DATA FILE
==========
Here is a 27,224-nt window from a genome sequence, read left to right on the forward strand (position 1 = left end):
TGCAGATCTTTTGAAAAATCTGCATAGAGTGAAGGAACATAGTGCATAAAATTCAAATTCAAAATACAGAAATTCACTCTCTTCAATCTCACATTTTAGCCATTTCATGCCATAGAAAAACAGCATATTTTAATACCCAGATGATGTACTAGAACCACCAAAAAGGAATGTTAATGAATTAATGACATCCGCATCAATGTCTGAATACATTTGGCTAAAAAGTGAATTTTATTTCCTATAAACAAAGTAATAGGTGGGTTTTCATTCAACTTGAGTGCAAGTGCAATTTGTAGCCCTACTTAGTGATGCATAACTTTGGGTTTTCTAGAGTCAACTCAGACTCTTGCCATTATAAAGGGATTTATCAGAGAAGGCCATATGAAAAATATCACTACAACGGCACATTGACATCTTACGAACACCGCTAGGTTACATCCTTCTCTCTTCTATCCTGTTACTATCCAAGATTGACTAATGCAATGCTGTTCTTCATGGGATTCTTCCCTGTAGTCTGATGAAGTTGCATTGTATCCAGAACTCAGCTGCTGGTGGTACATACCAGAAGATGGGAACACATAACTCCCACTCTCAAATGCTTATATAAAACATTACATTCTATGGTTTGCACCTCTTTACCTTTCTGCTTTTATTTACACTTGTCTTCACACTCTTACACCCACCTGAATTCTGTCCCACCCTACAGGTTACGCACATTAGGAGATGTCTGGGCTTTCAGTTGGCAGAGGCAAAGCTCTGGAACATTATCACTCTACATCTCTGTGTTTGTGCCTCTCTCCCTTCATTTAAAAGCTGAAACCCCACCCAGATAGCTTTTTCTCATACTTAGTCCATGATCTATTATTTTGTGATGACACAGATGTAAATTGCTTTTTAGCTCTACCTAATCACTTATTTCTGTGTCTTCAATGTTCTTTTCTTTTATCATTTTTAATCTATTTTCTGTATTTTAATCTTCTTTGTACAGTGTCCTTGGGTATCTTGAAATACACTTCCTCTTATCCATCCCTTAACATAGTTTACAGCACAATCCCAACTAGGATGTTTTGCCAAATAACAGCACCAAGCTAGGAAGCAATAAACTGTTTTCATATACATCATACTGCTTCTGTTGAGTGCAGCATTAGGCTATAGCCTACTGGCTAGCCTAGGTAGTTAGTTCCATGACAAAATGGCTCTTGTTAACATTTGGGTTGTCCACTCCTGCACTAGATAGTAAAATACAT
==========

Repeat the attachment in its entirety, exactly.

Here is a 27,224-nt window from a genome sequence, read left to right on the forward strand (position 1 = left end):
TGCAGATCTTTTGAAAAATCTGCATAGAGTGAAGGAACATAGTGCATAAAATTCAAATTCAAAATACAGAAATTCACTCTCTTCAATCTCACATTTTAGCCATTTCATGCCATAGAAAAACAGCATATTTTAATACCCAGATGATGTACTAGAACCACCAAAAAGGAATGTTAATGAATTAATGACATCCGCATCAATGTCTGAATACATTTGGCTAAAAAGTGAATTTTATTTCCTATAAACAAAGTAATAGGTGGGTTTTCATTCAACTTGAGTGCAAGTGCAATTTGTAGCCCTACTTAGTGATGCATAACTTTGGGTTTTCTAGAGTCAACTCAGACTCTTGCCATTATAAAGGGATTTATCAGAGAAGGCCATATGAAAAATATCACTACAACGGCACATTGACATCTTACGAACACCGCTAGGTTACATCCTTCTCTCTTCTATCCTGTTACTATCCAAGATTGACTAATGCAATGCTGTTCTTCATGGGATTCTTCCCTGTAGTCTGATGAAGTTGCATTGTATCCAGAACTCAGCTGCTGGTGGTACATACCAGAAGATGGGAACACATAACTCCCACTCTCAAATGCTTATATAAAACATTACATTCTATGGTTTGCACCTCTTTACCTTTCTGCTTTTATTTACACTTGTCTTCACACTCTTACACCCACCTGAATTCTGTCCCACCCTACAGGTTACGCACATTAGGAGATGTCTGGGCTTTCAGTTGGCAGAGGCAAAGCTCTGGAACATTATCACTCTACATCTCTGTGTTTGTGCCTCTCTCCCTTCATTTAAAAGCTGAAACCCCACCCAGATAGCTTTTTCTCATACTTAGTCCATGATCTATTATTTTGTGATGACACAGATGTAAATTGCTTTTTAGCTCTACCTAATCACTTATTTCTGTGTCTTCAATGTTCTTTTCTTTTATCATTTTTAATCTATTTTCTGTATTTTAATCTTCTTTGTACAGTGTCCTTGGGTATCTTGAAATACACTTCCTCTTATCCATCCCTTAACATAGTTTACAGCACAATCCCAACTAGGATGTTTTGCCAAATAACAGCACCAAGCTAGGAAGCAATAAACTGTTTTCATATACATCATACTGCTTCTGTTGAGTGCAGCATTAGGCTATAGCCTACTGGCTAGCCTAGGTAGTTAGTTCCATGACAAAATGGCTCTTGTTAACATTTGGGTTGTCCACTCCTGCACTAGATAGTAAAATACAT